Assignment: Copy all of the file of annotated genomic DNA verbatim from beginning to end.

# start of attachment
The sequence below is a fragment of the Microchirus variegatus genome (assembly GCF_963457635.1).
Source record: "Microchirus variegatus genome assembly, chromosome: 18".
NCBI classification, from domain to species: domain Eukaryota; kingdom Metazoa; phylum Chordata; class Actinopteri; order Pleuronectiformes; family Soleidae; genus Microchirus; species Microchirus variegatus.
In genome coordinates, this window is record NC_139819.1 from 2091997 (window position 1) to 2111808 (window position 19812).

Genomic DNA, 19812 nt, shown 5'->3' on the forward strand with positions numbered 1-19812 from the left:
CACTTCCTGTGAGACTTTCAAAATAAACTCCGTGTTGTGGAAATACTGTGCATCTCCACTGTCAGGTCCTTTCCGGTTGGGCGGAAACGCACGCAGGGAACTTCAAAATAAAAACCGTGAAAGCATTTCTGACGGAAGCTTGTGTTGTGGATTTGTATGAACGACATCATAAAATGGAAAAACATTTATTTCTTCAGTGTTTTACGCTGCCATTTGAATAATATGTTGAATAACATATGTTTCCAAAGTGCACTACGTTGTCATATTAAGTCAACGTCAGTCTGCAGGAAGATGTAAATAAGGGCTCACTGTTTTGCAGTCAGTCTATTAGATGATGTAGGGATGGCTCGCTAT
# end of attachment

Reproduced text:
The sequence below is a fragment of the Microchirus variegatus genome (assembly GCF_963457635.1).
Source record: "Microchirus variegatus genome assembly, chromosome: 18".
NCBI classification, from domain to species: domain Eukaryota; kingdom Metazoa; phylum Chordata; class Actinopteri; order Pleuronectiformes; family Soleidae; genus Microchirus; species Microchirus variegatus.
In genome coordinates, this window is record NC_139819.1 from 2091997 (window position 1) to 2111808 (window position 19812).

Genomic DNA, 19812 nt, shown 5'->3' on the forward strand with positions numbered 1-19812 from the left:
CACTTCCTGTGAGACTTTCAAAATAAACTCCGTGTTGTGGAAATACTGTGCATCTCCACTGTCAGGTCCTTTCCGGTTGGGCGGAAACGCACGCAGGGAACTTCAAAATAAAAACCGTGAAAGCATTTCTGACGGAAGCTTGTGTTGTGGATTTGTATGAACGACATCATAAAATGGAAAAACATTTATTTCTTCAGTGTTTTACGCTGCCATTTGAATAATATGTTGAATAACATATGTTTCCAAAGTGCACTACGTTGTCATATTAAGTCAACGTCAGTCTGCAGGAAGATGTAAATAAGGGCTCACTGTTTTGCAGTCAGTCTATTAGATGATGTAGGGATGGCTCGCTAT